Nuclear negotiators of Iran and the P5+1 countries – Russia, China, France, Britain, the US, plus Germany – have wrapped up their second round of talks concerning Tehran's nuclear program. They agreed to resume their discussions next month.
Following five days of closed-door negotiations in Geneva, Switzerland, which saw the sides make intensive efforts to narrow down their differences and ink a comprehensive deal, the talks ended Sunday, Press TV reported.
The talks, chaired by EU official Helga Schmid, are being held with the hope of achieving further progress towards a long-term comprehensive solution on the nuclear issue.
Last week, U.S. Secretary of State John Kerry and Iranian Foreign Minister Mohammad-Javad Zarif held several bilateral meeting in Geneva and Paris over Tehran's nuclear program, followed by further U.S.-Iran negotiations led by acting Deputy Secretary of State Wendy R. Sherman and Iran deputy Foreign Minister Abbas Araqch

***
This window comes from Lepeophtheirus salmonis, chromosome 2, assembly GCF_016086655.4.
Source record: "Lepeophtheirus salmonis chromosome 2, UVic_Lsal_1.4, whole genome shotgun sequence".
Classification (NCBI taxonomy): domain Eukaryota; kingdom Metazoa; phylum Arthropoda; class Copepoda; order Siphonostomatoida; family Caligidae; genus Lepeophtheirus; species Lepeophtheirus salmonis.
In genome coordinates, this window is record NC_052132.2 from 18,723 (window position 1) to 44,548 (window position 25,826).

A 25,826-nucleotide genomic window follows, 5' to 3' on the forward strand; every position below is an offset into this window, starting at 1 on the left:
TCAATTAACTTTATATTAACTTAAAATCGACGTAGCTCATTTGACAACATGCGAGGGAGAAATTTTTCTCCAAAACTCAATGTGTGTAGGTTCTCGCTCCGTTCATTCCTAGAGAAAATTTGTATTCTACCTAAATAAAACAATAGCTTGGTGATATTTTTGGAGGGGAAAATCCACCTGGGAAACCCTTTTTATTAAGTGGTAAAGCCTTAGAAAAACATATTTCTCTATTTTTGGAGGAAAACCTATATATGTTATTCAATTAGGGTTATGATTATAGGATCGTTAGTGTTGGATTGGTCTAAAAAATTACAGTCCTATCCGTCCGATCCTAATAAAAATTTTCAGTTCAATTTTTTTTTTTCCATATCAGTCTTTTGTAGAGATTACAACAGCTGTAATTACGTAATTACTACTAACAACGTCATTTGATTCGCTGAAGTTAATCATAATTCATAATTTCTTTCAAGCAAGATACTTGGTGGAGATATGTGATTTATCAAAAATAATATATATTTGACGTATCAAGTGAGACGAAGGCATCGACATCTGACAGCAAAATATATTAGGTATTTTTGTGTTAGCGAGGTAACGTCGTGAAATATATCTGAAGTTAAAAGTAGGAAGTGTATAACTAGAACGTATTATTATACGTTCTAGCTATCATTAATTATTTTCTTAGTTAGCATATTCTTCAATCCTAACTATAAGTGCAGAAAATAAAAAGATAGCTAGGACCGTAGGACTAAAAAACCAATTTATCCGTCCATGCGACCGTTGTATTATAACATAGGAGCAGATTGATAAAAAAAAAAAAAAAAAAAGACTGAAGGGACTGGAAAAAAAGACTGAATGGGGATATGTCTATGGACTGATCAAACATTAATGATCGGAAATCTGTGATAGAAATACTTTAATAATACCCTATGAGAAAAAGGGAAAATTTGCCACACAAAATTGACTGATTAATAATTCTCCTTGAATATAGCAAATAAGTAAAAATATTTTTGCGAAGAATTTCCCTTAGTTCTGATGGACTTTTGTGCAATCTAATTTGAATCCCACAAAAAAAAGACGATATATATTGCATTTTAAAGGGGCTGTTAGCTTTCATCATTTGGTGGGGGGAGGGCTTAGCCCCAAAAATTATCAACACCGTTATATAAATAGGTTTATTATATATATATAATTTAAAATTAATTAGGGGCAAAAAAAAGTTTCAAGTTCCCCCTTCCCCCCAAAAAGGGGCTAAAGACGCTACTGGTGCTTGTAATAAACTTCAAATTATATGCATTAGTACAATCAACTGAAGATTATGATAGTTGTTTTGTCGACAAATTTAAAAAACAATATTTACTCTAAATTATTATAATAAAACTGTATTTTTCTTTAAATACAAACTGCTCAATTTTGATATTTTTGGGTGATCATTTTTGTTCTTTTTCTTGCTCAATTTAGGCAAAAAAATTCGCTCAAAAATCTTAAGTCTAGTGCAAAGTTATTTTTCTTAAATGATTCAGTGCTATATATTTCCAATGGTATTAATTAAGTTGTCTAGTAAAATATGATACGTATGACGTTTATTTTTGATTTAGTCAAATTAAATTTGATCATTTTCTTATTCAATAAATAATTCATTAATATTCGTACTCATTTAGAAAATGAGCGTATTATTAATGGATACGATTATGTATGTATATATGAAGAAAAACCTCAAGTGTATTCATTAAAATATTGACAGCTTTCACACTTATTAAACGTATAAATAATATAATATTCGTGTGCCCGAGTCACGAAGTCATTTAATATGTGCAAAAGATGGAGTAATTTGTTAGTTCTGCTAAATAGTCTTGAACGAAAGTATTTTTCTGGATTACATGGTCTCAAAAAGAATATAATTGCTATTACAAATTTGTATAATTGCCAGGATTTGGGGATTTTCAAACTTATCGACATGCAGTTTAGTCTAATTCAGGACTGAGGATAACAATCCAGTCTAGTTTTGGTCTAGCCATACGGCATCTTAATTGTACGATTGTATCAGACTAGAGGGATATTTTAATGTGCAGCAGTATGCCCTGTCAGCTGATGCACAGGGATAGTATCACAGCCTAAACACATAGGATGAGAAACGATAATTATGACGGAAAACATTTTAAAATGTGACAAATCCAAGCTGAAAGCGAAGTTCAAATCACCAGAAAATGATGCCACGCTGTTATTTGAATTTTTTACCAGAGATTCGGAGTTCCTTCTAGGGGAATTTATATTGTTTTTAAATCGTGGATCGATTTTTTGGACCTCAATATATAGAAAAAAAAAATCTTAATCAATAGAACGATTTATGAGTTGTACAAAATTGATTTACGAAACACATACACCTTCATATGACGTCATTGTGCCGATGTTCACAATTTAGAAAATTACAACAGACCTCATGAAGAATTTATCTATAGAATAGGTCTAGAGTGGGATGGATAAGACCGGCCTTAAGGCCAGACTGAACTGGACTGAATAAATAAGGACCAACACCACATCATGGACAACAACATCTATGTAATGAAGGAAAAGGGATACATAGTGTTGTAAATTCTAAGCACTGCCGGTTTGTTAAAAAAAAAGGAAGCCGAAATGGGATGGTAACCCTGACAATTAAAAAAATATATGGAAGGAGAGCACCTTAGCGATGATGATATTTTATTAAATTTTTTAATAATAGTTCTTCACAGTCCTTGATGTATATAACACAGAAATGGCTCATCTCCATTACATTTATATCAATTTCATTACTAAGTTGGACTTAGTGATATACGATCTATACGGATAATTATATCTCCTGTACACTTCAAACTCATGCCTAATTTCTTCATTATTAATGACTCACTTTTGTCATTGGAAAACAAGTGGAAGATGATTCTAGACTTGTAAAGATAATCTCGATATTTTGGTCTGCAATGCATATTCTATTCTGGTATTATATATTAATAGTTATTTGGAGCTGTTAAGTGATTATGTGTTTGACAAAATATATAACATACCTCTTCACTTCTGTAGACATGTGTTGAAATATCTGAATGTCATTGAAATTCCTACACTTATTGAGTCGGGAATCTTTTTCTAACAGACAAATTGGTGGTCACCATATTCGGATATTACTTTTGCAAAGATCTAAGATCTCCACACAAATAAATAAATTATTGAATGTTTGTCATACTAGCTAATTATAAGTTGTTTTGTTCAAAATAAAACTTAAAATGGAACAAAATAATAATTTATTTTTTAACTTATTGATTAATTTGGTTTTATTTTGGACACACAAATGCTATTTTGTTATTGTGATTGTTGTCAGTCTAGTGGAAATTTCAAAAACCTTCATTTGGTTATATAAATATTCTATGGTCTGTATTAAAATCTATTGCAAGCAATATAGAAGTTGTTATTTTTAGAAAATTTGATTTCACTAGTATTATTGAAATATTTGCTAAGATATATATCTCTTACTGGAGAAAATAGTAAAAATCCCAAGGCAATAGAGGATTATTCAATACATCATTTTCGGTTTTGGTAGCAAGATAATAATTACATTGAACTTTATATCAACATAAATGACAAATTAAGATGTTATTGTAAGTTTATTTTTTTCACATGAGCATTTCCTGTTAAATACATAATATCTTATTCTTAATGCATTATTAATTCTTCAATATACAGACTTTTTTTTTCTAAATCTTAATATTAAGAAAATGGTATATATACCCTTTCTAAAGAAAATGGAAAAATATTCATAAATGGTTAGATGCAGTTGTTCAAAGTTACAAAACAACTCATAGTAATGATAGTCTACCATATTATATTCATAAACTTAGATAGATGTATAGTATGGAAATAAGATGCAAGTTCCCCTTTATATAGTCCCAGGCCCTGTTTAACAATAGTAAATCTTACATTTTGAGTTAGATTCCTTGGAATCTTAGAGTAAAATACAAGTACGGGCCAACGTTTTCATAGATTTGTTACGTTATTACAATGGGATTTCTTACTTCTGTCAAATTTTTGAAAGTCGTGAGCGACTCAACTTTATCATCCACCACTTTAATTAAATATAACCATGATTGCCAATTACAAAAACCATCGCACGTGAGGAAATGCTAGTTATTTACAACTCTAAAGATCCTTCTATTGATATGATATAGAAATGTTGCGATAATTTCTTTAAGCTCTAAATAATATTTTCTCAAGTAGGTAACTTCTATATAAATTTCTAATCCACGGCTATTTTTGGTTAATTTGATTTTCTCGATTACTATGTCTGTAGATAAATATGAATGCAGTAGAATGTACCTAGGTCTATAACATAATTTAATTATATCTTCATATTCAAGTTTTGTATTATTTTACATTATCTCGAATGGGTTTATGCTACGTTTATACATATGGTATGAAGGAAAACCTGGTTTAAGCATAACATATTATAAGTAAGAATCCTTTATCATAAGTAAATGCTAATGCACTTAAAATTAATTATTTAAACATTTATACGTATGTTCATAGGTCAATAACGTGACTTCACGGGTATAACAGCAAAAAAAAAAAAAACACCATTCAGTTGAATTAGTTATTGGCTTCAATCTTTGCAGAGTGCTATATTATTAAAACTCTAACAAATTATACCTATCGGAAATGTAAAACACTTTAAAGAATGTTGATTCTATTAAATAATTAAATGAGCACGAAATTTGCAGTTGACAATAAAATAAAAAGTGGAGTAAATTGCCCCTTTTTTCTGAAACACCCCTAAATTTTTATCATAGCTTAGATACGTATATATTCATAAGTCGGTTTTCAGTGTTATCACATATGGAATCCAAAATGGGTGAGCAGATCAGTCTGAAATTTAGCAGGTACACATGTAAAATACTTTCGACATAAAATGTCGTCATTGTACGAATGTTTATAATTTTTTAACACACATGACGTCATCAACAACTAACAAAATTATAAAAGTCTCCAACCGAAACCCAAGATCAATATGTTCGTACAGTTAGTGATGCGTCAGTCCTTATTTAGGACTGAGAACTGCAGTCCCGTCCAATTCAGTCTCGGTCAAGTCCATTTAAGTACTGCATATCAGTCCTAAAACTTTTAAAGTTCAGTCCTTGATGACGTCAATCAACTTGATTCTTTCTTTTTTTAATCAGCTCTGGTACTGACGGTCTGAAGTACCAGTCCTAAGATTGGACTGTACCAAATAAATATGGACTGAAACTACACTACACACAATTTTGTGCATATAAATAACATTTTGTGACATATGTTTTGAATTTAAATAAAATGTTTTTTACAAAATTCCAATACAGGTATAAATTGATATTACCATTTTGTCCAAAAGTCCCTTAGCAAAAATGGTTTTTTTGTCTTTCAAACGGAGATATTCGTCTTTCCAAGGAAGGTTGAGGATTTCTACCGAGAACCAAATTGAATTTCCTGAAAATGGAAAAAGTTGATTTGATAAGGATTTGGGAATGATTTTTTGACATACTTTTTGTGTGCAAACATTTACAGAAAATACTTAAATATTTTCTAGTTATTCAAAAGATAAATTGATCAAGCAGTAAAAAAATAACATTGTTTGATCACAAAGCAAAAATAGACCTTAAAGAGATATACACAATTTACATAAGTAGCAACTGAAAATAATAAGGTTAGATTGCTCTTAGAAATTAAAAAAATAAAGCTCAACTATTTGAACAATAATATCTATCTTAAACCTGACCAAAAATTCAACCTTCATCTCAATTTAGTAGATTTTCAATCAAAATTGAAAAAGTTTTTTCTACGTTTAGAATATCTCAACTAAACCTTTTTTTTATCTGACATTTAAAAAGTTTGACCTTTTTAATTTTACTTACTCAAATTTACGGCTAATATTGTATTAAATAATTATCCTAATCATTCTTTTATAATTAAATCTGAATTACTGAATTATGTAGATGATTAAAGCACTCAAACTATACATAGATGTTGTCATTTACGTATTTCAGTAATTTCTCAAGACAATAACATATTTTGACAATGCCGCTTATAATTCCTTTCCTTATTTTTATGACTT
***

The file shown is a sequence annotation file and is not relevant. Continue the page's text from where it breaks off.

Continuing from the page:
The Iranian deputy foreign minister described the Geneva discussions as "good" and "extensive".
"We reviewed all subjects on the table and we had very serious and business-like negotiations," he added.
The minister, however, said Tehran and its negotiating partners are still working "to bridge the gap between the two sides".
The latest round of talks included lengthy meetings between Iranian Foreign Minister Mohammad Javad Zarif and his US counterpart John Kerry in Geneva and Paris.
This was the second round of discussions since Tehran and the P5+1 group failed to work out a permanent nuclear deal by last November's deadline. The sides decided to extend their talks for seven more months until July 1.
Tehran and the P5+6 now seek to reach a high-level political agreement by March 1 and then confirm the full technical details of the agreement by July 1.
The scale of Iran's uranium enrichment and the timetable for the lifting of anti-Iran sanctions are being viewed as major points in the ongoing negotiations.